Tintin in America
Whereas in Tintin in the Land of the Soviets, Hergé denounced Bolshevism, here he castigates savage capitalism and its cohort of injustices, embezzlement and violence. He shows the expulsion of Indians from their lands by the government’s army at the request of greedy developers, he stigmatises the lynching of Blacks, he
ridicules the mass production of livestock into sausages via a conveyor belt. But Hergé is not insensitive to the American dream, to the voluntary energy of progress, to the magnificent landscapes.
A story full of contrasts, sometimes burlesque humour, adventure of course... and a return to the sources which makes us see the consolidation of Hergé’s talent still developing.
In 1931 and 1932, the 120 black-and-white pages were published for the first time in serial form in the children’s supplement of the Belgian daily newspaper Le XXe Siècle before being published as a book in 1932 by Éditions du Petit “Vingtième”. In 1942, Hergé began redesigning this story by condensing it into 62 colour pages for publication in 1946.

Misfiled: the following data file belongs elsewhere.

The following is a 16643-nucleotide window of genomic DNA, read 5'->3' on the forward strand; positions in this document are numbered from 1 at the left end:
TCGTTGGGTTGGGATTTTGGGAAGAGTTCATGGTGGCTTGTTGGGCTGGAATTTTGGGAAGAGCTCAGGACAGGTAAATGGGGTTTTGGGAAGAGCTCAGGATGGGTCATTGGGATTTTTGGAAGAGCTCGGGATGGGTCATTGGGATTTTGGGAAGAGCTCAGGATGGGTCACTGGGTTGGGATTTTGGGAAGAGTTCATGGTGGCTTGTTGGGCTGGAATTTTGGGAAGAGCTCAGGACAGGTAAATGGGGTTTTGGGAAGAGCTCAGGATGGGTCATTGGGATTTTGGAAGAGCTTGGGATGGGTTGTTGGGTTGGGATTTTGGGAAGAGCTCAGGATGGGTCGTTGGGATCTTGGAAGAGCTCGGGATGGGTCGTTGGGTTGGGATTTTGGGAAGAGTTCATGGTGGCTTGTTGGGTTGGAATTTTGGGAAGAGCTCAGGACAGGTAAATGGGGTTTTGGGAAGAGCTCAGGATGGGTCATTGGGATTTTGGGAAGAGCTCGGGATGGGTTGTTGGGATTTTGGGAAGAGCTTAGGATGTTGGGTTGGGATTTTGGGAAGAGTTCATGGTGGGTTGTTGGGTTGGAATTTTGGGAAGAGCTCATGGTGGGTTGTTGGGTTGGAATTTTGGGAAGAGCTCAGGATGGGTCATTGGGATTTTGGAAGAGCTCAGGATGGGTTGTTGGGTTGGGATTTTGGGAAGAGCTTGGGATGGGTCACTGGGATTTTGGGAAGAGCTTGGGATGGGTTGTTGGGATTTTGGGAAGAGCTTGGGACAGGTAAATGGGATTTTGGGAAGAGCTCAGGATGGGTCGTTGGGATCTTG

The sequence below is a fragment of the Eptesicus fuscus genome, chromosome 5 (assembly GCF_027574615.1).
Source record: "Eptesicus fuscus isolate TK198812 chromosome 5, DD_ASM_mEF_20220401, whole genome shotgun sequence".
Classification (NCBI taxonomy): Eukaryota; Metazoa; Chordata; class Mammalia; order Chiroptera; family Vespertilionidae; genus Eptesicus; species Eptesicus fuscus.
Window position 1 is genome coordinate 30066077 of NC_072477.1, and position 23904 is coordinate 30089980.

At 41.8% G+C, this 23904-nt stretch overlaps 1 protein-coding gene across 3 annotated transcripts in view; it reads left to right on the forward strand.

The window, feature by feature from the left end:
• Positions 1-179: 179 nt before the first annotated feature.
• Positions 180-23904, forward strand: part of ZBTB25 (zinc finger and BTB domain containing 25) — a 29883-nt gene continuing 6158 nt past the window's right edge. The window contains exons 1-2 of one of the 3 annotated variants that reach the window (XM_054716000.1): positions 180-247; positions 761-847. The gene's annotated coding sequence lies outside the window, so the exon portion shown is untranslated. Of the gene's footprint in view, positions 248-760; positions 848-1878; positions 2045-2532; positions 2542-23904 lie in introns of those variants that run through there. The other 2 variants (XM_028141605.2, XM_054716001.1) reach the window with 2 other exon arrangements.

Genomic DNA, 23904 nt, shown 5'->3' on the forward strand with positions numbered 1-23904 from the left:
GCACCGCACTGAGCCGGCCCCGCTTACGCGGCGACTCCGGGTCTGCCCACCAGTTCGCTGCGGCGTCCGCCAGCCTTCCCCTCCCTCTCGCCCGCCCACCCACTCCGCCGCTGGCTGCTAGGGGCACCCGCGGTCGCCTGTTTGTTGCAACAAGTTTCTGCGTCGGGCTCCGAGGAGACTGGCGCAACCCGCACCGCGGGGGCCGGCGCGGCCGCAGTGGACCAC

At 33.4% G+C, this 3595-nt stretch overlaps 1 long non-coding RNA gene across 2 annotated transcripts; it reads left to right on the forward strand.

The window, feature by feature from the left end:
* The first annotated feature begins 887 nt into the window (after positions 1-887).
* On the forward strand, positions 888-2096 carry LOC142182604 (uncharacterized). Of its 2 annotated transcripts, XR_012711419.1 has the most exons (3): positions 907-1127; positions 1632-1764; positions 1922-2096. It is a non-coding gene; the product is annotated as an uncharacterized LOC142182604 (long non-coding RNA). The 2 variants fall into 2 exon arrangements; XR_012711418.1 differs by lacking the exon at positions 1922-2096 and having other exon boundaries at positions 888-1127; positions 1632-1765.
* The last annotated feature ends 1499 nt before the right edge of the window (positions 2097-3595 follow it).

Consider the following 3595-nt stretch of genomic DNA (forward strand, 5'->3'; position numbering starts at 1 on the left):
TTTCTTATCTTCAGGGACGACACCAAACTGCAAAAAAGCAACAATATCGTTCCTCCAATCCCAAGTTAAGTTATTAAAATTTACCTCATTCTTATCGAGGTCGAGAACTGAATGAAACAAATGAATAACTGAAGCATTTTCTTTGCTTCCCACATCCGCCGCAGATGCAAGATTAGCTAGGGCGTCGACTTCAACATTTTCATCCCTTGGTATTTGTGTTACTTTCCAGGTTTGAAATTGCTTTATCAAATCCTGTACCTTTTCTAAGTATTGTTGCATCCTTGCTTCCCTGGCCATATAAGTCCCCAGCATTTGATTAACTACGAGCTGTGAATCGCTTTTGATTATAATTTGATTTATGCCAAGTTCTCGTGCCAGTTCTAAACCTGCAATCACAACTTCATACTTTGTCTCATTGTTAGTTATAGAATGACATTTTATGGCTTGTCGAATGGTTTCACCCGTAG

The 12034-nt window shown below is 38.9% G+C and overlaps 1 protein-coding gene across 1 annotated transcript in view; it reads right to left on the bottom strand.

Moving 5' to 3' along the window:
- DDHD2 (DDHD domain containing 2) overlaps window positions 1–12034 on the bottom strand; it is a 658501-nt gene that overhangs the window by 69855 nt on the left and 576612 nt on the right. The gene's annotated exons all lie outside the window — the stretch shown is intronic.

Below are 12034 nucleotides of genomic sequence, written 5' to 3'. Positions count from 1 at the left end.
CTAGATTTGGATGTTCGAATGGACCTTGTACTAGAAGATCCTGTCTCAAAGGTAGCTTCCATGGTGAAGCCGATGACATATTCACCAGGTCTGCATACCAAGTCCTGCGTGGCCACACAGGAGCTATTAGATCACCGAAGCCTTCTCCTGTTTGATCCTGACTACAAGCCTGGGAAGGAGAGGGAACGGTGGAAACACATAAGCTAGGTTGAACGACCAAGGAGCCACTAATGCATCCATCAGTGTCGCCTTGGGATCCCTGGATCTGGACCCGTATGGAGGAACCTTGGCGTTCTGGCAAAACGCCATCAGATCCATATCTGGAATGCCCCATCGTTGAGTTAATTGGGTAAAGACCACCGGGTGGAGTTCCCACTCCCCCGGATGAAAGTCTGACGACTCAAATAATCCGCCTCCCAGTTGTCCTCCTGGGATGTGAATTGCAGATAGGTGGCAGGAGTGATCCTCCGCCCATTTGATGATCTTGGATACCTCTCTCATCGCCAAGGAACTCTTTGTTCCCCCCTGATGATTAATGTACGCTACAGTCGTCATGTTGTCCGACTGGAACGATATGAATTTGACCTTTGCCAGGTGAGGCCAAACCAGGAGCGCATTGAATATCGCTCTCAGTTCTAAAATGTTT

Eighty-nine years after its creation, Moulinsart has carried out the colorization of the original version following the colouring of the original versions of Tintin in the Land of the Soviets and Tintin in the Congo.
The colorization is deployed around the original black flat tints. It is an adaptation of the first complete version. The colourists favoured respect for the power of black and white. It is in this sense that we speak of “colorization”.
Editeur Moulinsart - English version